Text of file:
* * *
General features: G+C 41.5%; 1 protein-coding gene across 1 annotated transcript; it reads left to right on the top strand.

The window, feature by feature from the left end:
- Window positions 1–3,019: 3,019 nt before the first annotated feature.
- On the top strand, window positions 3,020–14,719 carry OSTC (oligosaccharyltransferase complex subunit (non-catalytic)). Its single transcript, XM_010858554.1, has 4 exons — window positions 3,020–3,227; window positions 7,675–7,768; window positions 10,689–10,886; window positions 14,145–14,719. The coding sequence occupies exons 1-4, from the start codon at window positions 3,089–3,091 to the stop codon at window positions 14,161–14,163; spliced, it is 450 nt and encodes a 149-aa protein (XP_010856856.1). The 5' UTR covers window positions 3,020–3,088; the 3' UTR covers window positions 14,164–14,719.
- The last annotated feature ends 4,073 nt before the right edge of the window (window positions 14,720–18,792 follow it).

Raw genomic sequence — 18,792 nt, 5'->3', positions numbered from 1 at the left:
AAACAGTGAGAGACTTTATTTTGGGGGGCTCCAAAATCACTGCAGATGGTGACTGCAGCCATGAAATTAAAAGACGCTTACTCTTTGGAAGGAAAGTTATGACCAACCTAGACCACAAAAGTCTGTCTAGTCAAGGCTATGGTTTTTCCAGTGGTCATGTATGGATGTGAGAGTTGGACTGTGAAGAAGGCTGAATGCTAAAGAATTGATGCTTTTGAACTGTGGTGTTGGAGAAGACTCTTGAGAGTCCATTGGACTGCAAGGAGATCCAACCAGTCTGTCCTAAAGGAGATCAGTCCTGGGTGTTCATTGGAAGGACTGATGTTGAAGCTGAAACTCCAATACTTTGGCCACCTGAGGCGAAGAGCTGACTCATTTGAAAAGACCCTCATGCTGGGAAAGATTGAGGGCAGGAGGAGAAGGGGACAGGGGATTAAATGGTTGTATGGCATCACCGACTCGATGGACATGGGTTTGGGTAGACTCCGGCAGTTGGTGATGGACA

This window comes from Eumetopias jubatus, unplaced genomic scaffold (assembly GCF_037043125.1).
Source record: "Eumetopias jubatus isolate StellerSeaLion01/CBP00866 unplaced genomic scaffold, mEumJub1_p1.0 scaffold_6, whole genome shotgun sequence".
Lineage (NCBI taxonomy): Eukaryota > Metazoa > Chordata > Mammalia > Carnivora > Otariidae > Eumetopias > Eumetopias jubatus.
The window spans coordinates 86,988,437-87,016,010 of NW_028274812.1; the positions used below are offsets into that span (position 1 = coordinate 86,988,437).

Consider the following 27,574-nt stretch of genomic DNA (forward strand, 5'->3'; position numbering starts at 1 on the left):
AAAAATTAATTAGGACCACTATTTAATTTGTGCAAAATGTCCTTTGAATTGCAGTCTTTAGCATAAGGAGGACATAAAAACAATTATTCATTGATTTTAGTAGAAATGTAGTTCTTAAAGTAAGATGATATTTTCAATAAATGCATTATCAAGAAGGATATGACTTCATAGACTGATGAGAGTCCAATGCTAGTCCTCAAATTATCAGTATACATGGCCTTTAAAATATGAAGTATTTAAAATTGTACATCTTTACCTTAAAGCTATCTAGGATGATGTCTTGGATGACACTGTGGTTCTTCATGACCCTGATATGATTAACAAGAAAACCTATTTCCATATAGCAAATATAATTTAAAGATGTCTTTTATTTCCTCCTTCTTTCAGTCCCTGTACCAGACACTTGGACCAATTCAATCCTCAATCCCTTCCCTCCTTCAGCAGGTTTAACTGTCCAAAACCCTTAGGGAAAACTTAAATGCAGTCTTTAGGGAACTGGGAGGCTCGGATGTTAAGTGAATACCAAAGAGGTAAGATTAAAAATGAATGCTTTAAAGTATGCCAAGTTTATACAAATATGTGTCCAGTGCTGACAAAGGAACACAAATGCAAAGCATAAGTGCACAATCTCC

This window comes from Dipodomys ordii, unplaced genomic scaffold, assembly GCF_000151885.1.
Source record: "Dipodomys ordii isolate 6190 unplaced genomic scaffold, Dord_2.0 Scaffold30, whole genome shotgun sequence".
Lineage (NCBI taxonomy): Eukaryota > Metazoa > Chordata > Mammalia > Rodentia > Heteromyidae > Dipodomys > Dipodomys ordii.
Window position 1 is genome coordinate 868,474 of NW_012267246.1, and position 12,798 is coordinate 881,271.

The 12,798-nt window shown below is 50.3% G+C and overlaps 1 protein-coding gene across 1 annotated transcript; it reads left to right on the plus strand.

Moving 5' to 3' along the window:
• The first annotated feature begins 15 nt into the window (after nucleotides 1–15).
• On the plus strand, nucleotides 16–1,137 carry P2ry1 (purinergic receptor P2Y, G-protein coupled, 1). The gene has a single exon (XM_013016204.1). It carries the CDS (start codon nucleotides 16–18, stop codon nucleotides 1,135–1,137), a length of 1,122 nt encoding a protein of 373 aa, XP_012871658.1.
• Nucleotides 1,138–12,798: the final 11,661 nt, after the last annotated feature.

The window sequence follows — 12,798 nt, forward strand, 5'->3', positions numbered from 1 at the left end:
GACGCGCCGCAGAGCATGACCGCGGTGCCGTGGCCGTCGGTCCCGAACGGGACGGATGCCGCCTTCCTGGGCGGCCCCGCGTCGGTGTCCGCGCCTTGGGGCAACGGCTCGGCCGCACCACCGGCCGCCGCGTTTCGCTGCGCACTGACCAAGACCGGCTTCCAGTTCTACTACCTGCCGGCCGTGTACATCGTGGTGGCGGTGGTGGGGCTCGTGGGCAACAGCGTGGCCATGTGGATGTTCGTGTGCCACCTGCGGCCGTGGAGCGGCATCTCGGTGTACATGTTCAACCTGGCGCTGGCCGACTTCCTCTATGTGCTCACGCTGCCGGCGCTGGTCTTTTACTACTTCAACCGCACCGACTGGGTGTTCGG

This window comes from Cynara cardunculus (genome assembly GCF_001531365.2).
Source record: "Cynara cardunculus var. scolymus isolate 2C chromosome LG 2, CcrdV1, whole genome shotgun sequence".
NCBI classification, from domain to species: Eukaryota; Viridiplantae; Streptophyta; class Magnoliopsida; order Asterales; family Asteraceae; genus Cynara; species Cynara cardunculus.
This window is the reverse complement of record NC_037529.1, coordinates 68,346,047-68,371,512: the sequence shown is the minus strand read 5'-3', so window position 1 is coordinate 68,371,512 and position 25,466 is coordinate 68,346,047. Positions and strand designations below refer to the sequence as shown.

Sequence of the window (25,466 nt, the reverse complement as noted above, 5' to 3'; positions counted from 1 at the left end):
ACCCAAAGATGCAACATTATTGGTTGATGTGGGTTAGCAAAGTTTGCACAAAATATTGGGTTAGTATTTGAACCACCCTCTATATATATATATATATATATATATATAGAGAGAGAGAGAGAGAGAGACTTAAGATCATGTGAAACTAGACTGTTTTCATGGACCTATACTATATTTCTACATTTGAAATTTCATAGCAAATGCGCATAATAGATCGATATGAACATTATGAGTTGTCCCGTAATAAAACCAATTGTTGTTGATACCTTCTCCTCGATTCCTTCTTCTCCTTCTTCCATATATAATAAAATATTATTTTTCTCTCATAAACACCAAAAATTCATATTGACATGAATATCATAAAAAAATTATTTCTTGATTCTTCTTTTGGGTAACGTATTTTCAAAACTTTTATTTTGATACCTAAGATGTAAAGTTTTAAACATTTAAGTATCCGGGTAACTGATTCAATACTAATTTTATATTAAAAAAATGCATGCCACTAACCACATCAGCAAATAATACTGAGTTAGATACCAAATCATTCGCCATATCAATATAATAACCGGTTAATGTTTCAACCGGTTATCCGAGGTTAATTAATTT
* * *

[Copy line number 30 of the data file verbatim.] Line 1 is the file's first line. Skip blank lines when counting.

ACCCAAAGATGCAACATTATTGGTTGATGTGGGTTAGCAAAGTTTGCACAAAATATTGGGTTAGTATTTGAACCACCCTCTATATATATATATATATATATATATATAGAGAGAGAGAGAGAGAGAGACTTAAGATCATGTGAAACTAGACTGTTTTCATGGACCTATACTATATTTCTACATTTGAAATTTCATAGCAAATGCGCATAATAGATCGATATGAACATTATGAGTTGTCCCGTAATAAAACCAATTGTTGTTGATACCTTCTCCTCGATTCCTTCTTCTCCTTCTTCCATATATAATAAAATATTATTTTTCTCTCATAAACACCAAAAATTCATATTGACATGAATATCATAAAAAAATTATTTCTTGATTCTTCTTTTGGGTAACGTATTTTCAAAACTTTTATTTTGATACCTAAGATGTAAAGTTTTAAACATTTAAGTATCCGGGTAACTGATTCAATACTAATTTTATATTAAAAAAATGCATGCCACTAACCACATCAGCAAATAATACTGAGTTAGATACCAAATCATTCGCCATATCAATATAATAACCGGTTAATGTTTCAACCGGTTATCCGAGGTTAATTAATTT